Through the film, we witness Corey getting into better shape and his kung fu seems to be progressing nicely during the weeks of training. What's not quite happening is the father-son thing he's been hoping for. This only starts to happen once the two of them take a trip to Hong Kong together. This leads to a scene in the film's final third which, in a drama, could have been machine tooled to pretty decent effect, but because this is a documentary, it takes on an added power. Suffice it to say that this aforementioned scene is tremendously moving. (I spewed more than a few geysers of liquid salt from my tear-ducts.)

Between training sessions and a glorious tournament sequence in Frank's gym, we get dollops of Frank's own story - his early years as a gang thug in China, the threat of communism and his eventual escape to Canada. Once in the New World, Frank's fighting prowess comes in mighty handy when he works a few local Edmonton dives as a waiter/bouncer. His exploits at tossing innumerable tough customers reach far and wide and soon, tough guys from all over Western Canada and the far north make their way to Edmonton to try their luck at NOT being turfed by Frank. It's like Frank became the gunfighter with a reputation that always needed to be challenged by young turks who thought they were tougher.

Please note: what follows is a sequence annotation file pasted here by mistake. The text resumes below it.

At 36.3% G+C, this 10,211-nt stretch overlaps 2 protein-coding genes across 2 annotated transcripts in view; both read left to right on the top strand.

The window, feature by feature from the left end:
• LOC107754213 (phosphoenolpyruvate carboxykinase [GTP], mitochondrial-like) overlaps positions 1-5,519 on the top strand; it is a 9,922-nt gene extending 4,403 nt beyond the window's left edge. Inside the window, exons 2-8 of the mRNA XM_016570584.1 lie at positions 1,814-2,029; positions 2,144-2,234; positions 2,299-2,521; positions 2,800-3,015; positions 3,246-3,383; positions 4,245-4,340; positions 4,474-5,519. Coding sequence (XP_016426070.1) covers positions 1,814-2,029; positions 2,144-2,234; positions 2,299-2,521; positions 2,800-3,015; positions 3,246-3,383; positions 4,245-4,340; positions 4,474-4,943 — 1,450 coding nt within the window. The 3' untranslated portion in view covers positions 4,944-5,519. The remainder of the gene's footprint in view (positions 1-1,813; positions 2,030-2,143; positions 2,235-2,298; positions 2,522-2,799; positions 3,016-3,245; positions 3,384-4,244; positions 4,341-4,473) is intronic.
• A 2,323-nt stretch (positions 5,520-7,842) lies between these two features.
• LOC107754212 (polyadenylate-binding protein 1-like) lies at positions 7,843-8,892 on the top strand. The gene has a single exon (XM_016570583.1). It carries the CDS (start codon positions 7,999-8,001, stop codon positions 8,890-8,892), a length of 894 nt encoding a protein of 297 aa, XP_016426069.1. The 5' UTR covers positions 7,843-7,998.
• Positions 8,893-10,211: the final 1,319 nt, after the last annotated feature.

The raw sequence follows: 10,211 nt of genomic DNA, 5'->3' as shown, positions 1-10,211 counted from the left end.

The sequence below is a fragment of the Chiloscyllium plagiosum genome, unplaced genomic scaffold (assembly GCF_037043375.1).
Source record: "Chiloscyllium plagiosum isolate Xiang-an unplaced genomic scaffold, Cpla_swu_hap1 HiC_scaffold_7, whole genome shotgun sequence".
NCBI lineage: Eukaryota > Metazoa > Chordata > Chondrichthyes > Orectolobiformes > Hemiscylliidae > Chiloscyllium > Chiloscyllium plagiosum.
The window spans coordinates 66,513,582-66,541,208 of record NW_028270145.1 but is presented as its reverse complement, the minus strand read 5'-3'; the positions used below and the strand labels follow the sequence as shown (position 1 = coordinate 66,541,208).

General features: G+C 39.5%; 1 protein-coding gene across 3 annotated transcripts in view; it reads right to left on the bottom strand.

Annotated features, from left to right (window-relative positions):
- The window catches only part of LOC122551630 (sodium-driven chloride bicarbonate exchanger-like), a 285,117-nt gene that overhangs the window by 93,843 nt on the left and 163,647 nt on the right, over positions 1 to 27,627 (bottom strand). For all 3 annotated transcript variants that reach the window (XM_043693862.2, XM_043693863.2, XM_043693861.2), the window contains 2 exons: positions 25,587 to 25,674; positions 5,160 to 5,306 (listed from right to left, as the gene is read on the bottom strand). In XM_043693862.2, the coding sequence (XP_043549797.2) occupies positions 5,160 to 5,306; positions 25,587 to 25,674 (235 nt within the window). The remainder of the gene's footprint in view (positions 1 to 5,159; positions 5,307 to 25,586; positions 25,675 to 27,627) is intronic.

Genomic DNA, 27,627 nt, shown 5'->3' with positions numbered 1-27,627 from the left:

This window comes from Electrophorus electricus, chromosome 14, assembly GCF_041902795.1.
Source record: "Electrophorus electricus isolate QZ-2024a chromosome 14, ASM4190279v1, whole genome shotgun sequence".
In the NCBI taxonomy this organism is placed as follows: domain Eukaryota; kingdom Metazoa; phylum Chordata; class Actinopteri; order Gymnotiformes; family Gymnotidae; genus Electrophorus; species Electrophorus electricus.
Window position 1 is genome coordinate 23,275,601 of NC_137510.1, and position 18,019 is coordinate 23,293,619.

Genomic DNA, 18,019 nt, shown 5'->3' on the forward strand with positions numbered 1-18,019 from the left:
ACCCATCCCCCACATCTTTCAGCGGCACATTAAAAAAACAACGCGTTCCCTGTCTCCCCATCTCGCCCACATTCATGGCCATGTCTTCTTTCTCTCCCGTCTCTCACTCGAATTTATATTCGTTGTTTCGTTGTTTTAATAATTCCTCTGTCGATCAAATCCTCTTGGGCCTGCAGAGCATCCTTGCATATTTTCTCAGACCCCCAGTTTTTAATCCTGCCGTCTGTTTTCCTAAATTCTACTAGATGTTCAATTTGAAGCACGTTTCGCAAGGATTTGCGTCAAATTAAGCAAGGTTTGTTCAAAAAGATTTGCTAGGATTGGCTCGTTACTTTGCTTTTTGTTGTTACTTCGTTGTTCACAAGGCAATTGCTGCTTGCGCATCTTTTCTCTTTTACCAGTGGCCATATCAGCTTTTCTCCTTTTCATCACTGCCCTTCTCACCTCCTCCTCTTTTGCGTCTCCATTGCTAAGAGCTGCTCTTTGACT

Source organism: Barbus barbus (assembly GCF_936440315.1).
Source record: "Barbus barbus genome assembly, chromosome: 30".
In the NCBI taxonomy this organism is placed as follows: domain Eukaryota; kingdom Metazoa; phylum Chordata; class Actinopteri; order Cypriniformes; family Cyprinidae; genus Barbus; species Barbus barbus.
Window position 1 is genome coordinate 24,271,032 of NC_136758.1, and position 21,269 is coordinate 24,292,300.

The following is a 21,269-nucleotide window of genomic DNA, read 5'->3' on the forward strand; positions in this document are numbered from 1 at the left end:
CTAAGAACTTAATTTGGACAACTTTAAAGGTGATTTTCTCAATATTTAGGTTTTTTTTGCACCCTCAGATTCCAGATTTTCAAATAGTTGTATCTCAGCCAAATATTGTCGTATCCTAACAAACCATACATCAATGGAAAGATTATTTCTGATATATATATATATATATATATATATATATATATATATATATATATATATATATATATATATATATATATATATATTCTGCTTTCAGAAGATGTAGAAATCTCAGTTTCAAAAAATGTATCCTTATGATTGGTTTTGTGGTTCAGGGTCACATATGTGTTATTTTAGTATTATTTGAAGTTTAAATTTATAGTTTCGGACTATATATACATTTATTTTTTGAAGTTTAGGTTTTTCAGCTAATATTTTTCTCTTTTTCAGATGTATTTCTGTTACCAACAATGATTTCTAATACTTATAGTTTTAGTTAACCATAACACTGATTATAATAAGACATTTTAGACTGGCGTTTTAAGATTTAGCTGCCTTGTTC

Ah, Alberta! Lotsa beef, lotsa horses and plenty of rough customers straight out of a Randolph Scott western (and in this case, cross-pollinated with some chop-socky).

Many of the early years of Frank's life are rendered via some very evocative animations (still drawings - almost like anime sketches with a few simple moves). These are deftly integrated into the film and even subtly cut into live action moments when necessary.